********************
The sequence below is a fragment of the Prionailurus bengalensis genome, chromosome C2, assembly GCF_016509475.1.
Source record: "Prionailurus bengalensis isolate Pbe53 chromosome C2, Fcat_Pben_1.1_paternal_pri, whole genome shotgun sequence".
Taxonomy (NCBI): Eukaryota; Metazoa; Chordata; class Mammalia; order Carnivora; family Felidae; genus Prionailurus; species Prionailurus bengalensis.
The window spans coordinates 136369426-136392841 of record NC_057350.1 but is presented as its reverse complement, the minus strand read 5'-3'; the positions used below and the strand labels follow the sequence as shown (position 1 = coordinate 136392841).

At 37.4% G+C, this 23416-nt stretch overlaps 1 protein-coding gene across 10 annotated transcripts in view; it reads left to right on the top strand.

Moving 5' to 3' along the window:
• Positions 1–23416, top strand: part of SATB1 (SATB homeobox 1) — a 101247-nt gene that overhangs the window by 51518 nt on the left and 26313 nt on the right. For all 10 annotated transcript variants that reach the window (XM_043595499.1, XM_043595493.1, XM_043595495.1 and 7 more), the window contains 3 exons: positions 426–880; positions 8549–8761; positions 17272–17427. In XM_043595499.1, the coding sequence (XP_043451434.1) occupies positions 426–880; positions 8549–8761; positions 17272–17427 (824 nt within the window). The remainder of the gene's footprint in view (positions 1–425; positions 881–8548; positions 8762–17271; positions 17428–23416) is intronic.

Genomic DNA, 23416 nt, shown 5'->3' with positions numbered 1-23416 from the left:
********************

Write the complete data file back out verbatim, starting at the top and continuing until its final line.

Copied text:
The sequence below is a fragment of the Prionailurus bengalensis genome, chromosome C2, assembly GCF_016509475.1.
Source record: "Prionailurus bengalensis isolate Pbe53 chromosome C2, Fcat_Pben_1.1_paternal_pri, whole genome shotgun sequence".
Taxonomy (NCBI): Eukaryota; Metazoa; Chordata; class Mammalia; order Carnivora; family Felidae; genus Prionailurus; species Prionailurus bengalensis.
The window spans coordinates 136369426-136392841 of record NC_057350.1 but is presented as its reverse complement, the minus strand read 5'-3'; the positions used below and the strand labels follow the sequence as shown (position 1 = coordinate 136392841).

At 37.4% G+C, this 23416-nt stretch overlaps 1 protein-coding gene across 10 annotated transcripts in view; it reads left to right on the top strand.

Moving 5' to 3' along the window:
• Positions 1–23416, top strand: part of SATB1 (SATB homeobox 1) — a 101247-nt gene that overhangs the window by 51518 nt on the left and 26313 nt on the right. For all 10 annotated transcript variants that reach the window (XM_043595499.1, XM_043595493.1, XM_043595495.1 and 7 more), the window contains 3 exons: positions 426–880; positions 8549–8761; positions 17272–17427. In XM_043595499.1, the coding sequence (XP_043451434.1) occupies positions 426–880; positions 8549–8761; positions 17272–17427 (824 nt within the window). The remainder of the gene's footprint in view (positions 1–425; positions 881–8548; positions 8762–17271; positions 17428–23416) is intronic.

Genomic DNA, 23416 nt, shown 5'->3' with positions numbered 1-23416 from the left: